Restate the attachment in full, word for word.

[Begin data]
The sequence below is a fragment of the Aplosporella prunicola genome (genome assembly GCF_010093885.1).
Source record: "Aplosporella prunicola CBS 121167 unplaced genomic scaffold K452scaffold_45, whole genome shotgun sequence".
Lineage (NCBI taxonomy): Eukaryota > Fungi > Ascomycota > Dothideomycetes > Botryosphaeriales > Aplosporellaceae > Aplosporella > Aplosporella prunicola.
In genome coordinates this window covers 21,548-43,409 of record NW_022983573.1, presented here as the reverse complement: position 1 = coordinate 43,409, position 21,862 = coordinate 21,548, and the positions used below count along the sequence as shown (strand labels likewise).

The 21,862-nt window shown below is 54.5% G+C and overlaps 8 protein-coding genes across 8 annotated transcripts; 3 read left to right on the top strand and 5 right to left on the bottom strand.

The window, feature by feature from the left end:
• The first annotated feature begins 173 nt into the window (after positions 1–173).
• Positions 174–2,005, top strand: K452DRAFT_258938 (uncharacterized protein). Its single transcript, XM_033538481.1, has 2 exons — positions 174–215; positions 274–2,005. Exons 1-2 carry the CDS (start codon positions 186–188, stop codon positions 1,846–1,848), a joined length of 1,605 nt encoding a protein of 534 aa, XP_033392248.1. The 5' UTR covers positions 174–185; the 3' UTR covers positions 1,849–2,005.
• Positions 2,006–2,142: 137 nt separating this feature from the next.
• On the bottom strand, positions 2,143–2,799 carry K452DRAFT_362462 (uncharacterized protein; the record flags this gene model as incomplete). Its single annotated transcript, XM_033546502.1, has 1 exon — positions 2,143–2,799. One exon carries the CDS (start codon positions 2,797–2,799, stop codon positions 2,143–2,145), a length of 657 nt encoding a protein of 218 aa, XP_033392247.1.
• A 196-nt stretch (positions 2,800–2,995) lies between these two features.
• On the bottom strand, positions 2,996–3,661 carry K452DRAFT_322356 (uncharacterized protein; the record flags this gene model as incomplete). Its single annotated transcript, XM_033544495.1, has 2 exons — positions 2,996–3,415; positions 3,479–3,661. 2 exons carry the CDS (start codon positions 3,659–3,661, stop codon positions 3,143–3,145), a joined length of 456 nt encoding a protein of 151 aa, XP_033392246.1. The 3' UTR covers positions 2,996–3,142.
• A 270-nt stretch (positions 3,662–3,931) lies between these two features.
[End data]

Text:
The sequence below is a fragment of the Aplosporella prunicola genome (genome assembly GCF_010093885.1).
Source record: "Aplosporella prunicola CBS 121167 unplaced genomic scaffold K452scaffold_45, whole genome shotgun sequence".
Lineage (NCBI taxonomy): Eukaryota > Fungi > Ascomycota > Dothideomycetes > Botryosphaeriales > Aplosporellaceae > Aplosporella > Aplosporella prunicola.
In genome coordinates this window covers 21,548-43,409 of record NW_022983573.1, presented here as the reverse complement: position 1 = coordinate 43,409, position 21,862 = coordinate 21,548, and the positions used below count along the sequence as shown (strand labels likewise).

The 21,862-nt window shown below is 54.5% G+C and overlaps 8 protein-coding genes across 8 annotated transcripts; 3 read left to right on the top strand and 5 right to left on the bottom strand.

The window, feature by feature from the left end:
• The first annotated feature begins 173 nt into the window (after positions 1–173).
• Positions 174–2,005, top strand: K452DRAFT_258938 (uncharacterized protein). Its single transcript, XM_033538481.1, has 2 exons — positions 174–215; positions 274–2,005. Exons 1-2 carry the CDS (start codon positions 186–188, stop codon positions 1,846–1,848), a joined length of 1,605 nt encoding a protein of 534 aa, XP_033392248.1. The 5' UTR covers positions 174–185; the 3' UTR covers positions 1,849–2,005.
• Positions 2,006–2,142: 137 nt separating this feature from the next.
• On the bottom strand, positions 2,143–2,799 carry K452DRAFT_362462 (uncharacterized protein; the record flags this gene model as incomplete). Its single annotated transcript, XM_033546502.1, has 1 exon — positions 2,143–2,799. One exon carries the CDS (start codon positions 2,797–2,799, stop codon positions 2,143–2,145), a length of 657 nt encoding a protein of 218 aa, XP_033392247.1.
• A 196-nt stretch (positions 2,800–2,995) lies between these two features.
• On the bottom strand, positions 2,996–3,661 carry K452DRAFT_322356 (uncharacterized protein; the record flags this gene model as incomplete). Its single annotated transcript, XM_033544495.1, has 2 exons — positions 2,996–3,415; positions 3,479–3,661. 2 exons carry the CDS (start codon positions 3,659–3,661, stop codon positions 3,143–3,145), a joined length of 456 nt encoding a protein of 151 aa, XP_033392246.1. The 3' UTR covers positions 2,996–3,142.
• A 270-nt stretch (positions 3,662–3,931) lies between these two features.